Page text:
Feb. 25 (UPI) -- Mangrove forests with a greater variety of plant and animal species store more carbon than more biologically homogenous mangrove forests, according to a new study.
The new research, published Thursday in the journal Functional Ecology, suggests more diverse mangrove forests are healthier mangrove forests, yielding larger quantities of biomass.
The survey of mangroves on Hainan Island, China, also revealed greater levels of soil carbon storage in more diverse mangrove forests.
Over the last few decades, dozens of studies have established strong links between biodiversity and forest health, but the latest paper is the first to explore the connection in mangrove forests.
Though the survey was carried out on a single Chinese island, researchers suggest their findings are likely applicable to mangrove ecosystems all over the world.
For the survey, scientists recorded the abundance of trees, shrubs and other woody plant species in research plots along the entire coast of Hainan Island, in addition to noting the diversity of animal species found in the different plots.
Data on carbon concentrations for each species, as well as soil samples, allowed researchers to estimate the amount of carbon stored in the different lots.
On the eastern side of Hainan Island, researchers measured higher levels of biodiversity and biomass. According to the analysis, the island's eastern mangroves housed more than 1,300 tons of carbon per acre.
Across the rest of the island, mangroves stored an average of less than 800 tons of carbon per acre.
Of course, biodiversity isn't randomly distributed. Researchers found mangrove forests with greater concentrations of soil nitrogen and annual rainfall totals were more likely to host more biomass and greater levels of biodiversity.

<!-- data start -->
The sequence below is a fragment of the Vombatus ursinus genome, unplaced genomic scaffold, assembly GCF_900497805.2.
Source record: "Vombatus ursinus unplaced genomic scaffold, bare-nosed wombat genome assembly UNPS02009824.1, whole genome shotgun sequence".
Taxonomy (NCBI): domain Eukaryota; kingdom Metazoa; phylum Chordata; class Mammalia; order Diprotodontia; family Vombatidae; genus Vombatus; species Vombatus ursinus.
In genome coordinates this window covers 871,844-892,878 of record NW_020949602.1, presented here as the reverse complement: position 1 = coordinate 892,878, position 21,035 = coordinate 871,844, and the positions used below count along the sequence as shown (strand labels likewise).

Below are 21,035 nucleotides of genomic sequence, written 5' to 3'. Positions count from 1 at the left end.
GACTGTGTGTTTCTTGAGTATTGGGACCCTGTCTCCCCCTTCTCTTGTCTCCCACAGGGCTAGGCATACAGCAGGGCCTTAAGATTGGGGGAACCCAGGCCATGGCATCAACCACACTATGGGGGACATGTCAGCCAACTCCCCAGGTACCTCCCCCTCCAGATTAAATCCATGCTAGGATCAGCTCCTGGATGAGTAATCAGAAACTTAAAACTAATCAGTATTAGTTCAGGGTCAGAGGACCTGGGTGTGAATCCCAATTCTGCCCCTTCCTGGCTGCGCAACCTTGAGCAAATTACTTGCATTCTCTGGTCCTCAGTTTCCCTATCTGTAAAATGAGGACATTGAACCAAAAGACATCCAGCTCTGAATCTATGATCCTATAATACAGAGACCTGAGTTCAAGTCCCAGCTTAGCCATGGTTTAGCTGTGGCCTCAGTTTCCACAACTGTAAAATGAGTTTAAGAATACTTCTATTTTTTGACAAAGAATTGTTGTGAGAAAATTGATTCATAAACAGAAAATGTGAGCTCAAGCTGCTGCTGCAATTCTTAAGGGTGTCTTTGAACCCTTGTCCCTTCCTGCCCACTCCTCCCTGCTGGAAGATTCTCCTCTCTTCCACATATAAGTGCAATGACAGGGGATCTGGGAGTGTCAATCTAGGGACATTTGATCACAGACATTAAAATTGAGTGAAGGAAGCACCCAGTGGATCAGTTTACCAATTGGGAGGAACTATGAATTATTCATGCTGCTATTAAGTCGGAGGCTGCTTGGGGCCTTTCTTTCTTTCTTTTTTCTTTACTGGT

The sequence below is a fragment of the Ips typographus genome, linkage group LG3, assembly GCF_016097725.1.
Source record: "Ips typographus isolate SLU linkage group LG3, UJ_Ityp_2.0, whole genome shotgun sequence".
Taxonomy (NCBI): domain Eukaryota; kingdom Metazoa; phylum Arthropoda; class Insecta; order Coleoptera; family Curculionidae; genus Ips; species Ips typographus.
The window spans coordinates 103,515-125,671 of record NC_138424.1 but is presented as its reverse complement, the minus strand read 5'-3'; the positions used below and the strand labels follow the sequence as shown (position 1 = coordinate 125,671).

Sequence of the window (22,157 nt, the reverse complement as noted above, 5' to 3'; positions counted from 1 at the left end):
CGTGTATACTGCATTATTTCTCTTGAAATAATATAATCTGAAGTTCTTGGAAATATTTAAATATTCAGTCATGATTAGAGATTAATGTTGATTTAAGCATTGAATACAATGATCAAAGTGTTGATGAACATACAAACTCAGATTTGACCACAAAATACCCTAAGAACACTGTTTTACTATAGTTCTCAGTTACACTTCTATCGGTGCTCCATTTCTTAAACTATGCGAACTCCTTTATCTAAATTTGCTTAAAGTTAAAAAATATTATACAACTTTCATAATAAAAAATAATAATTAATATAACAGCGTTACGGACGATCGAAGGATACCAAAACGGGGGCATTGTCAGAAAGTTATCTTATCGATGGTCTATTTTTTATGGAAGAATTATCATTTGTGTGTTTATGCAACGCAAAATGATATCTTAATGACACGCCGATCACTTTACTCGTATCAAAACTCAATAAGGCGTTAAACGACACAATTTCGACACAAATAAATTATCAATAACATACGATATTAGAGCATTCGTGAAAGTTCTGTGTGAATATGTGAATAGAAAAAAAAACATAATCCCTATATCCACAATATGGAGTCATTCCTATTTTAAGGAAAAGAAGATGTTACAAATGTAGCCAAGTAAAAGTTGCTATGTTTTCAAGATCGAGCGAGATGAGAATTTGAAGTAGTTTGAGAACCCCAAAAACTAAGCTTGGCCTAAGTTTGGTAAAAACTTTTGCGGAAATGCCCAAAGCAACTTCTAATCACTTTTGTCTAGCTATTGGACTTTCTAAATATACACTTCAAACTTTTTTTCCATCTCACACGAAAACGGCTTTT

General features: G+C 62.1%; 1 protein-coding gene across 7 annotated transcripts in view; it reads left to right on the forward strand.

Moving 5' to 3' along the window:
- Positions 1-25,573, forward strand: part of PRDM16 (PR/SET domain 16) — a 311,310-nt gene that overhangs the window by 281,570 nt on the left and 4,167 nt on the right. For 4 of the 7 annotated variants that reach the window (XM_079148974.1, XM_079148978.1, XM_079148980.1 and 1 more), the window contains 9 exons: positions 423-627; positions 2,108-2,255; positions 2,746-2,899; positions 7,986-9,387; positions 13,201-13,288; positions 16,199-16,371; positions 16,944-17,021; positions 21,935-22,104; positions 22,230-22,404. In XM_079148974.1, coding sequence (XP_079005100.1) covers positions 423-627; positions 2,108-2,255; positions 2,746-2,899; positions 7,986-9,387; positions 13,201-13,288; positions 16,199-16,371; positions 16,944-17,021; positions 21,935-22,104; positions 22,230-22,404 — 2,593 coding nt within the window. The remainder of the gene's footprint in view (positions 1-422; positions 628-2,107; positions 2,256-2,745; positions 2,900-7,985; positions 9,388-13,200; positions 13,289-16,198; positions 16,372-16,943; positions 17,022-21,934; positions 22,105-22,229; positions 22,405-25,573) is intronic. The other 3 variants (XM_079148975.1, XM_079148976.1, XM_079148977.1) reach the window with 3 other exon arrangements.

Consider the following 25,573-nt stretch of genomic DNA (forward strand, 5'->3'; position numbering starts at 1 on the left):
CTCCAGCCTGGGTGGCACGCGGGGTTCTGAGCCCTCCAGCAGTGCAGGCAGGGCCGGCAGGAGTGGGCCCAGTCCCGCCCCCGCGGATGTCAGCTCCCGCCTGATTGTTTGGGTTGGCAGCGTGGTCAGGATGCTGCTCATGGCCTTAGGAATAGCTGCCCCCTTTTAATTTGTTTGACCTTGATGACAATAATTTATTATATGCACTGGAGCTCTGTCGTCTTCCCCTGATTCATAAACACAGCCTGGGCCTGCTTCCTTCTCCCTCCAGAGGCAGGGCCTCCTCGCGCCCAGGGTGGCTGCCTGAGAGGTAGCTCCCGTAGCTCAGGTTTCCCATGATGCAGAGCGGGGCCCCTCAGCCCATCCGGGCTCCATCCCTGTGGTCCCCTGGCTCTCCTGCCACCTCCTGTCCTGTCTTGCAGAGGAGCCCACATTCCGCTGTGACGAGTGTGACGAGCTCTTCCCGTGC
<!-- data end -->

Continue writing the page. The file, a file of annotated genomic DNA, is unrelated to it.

"Our findings suggest that mangrove forests with greater diversity also have higher carbon storage capacities and conservation potential," study co-author Guanghui Lin said in a press release.
"Thus, mangrove biodiversity conservation is crucial for ensuring mangrove forests are able to mitigate climate change. We can increase mangrove diversity through restoration and conservation projects, especially those that promote local native species," said Lin, a professor of ecology at Tsinghua University in Beijing.
Researchers hope their findings will encourage policy makers, wildlife managers and others to prioritize the protection of the most diverse mangrove forests.
"Worldwide, particularly in developing countries such as China, mangroves have been lost or degraded over the last several decades," said study co-author Xiaoshan Zhu.
"Restoration of mangrove forests and their habitats are urgently needed not only for preservation of biodiversity but also to increase carbon storage potentials," said Zhu, also an ecology professor at Tsinghua.
In addition to boosting carbon storage, research has shown that healthier, more diverse mangrove forests are better able to adapt to climate change, filter contaminants from the water and protect coastlines from flooding and extreme weather.
One recent survey found that without mangroves, flood damages would climb by $65 billion per year, and 15 million more people would be impacted by coastal floods.